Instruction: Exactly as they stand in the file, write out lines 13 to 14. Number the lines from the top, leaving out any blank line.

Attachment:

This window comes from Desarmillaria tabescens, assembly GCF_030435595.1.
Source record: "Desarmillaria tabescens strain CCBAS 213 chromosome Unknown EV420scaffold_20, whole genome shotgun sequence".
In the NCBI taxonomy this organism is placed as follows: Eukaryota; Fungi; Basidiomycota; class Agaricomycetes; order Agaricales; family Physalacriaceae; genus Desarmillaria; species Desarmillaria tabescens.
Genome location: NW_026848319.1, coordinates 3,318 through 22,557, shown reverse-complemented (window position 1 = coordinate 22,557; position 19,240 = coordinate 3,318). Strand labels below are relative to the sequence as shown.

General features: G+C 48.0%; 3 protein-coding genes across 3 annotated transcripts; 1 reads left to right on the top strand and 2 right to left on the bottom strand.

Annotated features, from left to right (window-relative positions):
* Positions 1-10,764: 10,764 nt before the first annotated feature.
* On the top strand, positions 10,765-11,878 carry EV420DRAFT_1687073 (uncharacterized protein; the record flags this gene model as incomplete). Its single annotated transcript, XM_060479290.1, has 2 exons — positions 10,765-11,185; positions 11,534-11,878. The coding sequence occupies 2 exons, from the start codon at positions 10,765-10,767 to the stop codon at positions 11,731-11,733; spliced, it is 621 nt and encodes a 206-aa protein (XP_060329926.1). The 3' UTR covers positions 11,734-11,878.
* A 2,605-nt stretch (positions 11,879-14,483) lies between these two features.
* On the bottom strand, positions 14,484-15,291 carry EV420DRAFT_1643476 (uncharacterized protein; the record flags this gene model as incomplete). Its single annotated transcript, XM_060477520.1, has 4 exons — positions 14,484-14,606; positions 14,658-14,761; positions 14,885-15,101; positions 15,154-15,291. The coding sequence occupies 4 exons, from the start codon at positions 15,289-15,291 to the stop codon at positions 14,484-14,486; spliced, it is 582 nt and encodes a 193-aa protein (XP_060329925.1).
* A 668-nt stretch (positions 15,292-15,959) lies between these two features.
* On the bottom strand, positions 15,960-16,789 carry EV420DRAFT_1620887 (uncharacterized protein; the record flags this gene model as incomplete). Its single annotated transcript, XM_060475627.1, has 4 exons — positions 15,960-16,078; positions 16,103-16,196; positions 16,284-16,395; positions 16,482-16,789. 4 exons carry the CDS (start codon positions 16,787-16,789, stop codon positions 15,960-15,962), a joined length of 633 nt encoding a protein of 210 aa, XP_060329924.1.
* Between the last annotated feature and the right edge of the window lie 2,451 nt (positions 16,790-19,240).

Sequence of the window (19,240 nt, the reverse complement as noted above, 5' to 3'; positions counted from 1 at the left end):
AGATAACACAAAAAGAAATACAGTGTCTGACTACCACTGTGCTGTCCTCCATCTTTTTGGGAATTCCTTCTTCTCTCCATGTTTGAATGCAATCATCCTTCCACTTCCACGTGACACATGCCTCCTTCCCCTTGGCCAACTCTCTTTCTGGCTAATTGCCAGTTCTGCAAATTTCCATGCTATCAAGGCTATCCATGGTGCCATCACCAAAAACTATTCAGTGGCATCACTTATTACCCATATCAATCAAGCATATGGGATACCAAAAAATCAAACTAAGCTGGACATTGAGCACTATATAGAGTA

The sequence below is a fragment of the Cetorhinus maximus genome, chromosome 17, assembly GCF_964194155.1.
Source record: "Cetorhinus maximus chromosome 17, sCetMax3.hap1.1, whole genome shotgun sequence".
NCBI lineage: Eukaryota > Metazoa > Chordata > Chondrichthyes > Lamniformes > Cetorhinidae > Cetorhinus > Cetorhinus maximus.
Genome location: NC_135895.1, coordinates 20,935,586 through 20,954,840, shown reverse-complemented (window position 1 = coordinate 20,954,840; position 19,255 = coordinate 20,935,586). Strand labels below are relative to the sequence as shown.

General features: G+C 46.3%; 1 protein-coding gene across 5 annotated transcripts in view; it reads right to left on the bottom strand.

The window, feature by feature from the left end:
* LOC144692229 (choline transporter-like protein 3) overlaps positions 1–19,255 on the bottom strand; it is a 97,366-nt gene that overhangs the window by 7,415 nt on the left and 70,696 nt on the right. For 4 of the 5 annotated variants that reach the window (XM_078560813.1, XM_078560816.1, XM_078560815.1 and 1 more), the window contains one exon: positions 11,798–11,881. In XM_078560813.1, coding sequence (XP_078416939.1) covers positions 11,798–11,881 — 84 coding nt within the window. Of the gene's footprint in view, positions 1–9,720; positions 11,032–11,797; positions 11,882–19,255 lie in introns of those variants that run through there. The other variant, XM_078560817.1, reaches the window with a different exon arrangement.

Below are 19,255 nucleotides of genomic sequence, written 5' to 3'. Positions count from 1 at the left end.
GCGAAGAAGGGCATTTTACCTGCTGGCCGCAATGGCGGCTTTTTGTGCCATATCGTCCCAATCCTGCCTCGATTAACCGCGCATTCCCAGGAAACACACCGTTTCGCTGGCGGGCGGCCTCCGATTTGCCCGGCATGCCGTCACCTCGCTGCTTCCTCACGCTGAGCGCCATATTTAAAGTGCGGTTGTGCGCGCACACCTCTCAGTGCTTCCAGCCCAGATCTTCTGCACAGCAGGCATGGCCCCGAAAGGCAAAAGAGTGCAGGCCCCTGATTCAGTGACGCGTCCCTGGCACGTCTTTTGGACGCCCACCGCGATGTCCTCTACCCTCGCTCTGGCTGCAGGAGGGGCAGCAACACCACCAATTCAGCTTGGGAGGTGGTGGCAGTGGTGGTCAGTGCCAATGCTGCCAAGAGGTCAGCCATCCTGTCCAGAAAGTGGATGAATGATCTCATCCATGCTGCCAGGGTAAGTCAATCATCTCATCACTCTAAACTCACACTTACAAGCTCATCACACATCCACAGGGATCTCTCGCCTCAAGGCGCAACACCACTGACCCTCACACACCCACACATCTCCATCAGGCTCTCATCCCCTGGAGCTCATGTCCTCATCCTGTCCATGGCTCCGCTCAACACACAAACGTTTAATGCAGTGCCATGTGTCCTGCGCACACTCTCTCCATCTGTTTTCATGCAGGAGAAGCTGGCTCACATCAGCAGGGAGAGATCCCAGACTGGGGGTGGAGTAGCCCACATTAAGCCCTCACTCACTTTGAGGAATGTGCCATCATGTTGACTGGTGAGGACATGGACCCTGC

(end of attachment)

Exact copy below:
* Between the last annotated feature and the right edge of the window lie 2,451 nt (positions 16,790-19,240).

Sequence of the window (19,240 nt, the reverse complement as noted above, 5' to 3'; positions counted from 1 at the left end):